NATO ruled out Martial Law intervention

NATO-Poland Flags

From Warsaw Business Journal: NATO has declassified a number of documents that show it was not prepared to intervene militarily if the Soviet Union had invaded Poland during the period of Martial Law in the early 1980s.

The authoritarian People’s Republic of Poland introduced Martial Law in December 13, 1981, in an attempt to quell anti-government opposition. Martial law ended in July 22, 1983. Many in the West feared that the Soviets would invade if the Polish government did not manage to put down the opposition.

NATO, however, had no plans to launch a counter-strike to repel a possible Soviet invasion.

Speaking on national television, Polish foreign minister Radosław Sikorski said of the documents’ revelations that, NATO “did not want to take risks” for the Poles who fought for freedom.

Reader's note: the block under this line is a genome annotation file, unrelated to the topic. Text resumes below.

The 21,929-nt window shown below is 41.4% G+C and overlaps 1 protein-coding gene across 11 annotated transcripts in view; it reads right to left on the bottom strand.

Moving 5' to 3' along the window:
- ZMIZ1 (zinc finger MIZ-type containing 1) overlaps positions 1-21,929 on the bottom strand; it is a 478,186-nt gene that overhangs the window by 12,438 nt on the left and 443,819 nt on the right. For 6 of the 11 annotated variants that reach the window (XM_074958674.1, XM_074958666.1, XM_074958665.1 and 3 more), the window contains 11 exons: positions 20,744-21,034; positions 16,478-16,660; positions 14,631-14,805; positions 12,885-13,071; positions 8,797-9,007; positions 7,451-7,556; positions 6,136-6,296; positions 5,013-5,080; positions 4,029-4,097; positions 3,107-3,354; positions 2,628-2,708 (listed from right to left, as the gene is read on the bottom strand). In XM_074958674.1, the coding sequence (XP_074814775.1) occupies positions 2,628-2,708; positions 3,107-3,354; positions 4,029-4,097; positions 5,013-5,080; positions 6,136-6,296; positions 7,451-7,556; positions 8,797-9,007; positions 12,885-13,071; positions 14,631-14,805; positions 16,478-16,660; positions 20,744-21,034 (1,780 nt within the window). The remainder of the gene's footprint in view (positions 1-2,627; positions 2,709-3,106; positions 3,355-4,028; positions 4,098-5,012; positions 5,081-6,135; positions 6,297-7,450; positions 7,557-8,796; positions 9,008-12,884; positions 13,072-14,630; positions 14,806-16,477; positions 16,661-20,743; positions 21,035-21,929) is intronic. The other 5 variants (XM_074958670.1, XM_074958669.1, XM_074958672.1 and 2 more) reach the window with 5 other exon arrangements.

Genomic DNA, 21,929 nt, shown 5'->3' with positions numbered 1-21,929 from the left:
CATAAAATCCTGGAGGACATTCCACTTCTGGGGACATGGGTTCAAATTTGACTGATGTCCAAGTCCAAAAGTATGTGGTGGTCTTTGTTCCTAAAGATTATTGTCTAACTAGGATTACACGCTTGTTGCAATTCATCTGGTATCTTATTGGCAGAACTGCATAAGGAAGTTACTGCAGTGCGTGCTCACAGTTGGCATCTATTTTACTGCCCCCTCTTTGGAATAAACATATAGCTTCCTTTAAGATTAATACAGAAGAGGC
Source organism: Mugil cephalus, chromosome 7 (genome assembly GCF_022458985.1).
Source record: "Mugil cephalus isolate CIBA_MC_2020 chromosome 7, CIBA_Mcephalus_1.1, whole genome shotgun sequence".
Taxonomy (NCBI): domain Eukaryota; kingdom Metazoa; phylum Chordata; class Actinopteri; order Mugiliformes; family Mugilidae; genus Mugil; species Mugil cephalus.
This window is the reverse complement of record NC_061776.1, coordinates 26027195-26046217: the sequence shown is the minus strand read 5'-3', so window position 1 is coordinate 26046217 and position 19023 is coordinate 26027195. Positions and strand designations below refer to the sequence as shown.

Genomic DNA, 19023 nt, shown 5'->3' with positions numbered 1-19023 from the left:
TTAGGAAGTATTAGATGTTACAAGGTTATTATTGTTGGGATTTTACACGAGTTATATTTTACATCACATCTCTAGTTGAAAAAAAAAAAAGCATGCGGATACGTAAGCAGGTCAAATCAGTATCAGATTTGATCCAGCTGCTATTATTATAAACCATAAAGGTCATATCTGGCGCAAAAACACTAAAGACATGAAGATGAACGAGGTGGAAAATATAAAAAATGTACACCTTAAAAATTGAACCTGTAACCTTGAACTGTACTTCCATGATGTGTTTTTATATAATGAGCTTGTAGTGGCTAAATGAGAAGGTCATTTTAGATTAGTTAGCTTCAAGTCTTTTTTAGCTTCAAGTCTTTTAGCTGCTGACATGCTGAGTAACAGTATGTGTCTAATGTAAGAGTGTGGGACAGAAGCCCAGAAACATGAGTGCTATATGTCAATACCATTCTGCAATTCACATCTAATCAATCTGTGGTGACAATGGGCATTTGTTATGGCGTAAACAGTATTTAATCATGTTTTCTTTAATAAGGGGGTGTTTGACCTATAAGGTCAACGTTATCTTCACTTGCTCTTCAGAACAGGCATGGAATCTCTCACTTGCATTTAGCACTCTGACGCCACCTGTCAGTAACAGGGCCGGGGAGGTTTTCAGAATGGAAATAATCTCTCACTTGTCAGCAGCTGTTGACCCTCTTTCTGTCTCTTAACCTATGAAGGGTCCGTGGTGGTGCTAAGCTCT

NATO’s rationale, according to Mr Sikorski, would have been that because it was (and is still is) just a defensive alliance, it did not have a mandate to intervene in the Soviet bloc’s internal affairs.

In total, 65 documents concerning NATO policy towards Poland in the years 1980-1985 were declassified.

Work on declassifying the documents began in December 2010, on the initiative of Mr Sikorski.

“The aim was to declassify materials covering the years 1980-1985 about the possible USSR intervention in Poland, the introduction of the Martial Law in Poland and NATO’s reaction to these developments,” Poland’s foreign ministry wrote in a statement.

In this case, the current Polish government requested the NATO speed up the declassification process. “The documents come many years earlier than expected,” the ministry wrote.

“NATO also set a precedent by allowing a Polish Foreign Ministry archives officer to take part in the declassification work.”

Work on declassifying the rest of the documents is in progress.

The documents have been published on the Polish foreign ministry’s website and can be viewed here.


Image: NATO-Poland.jpg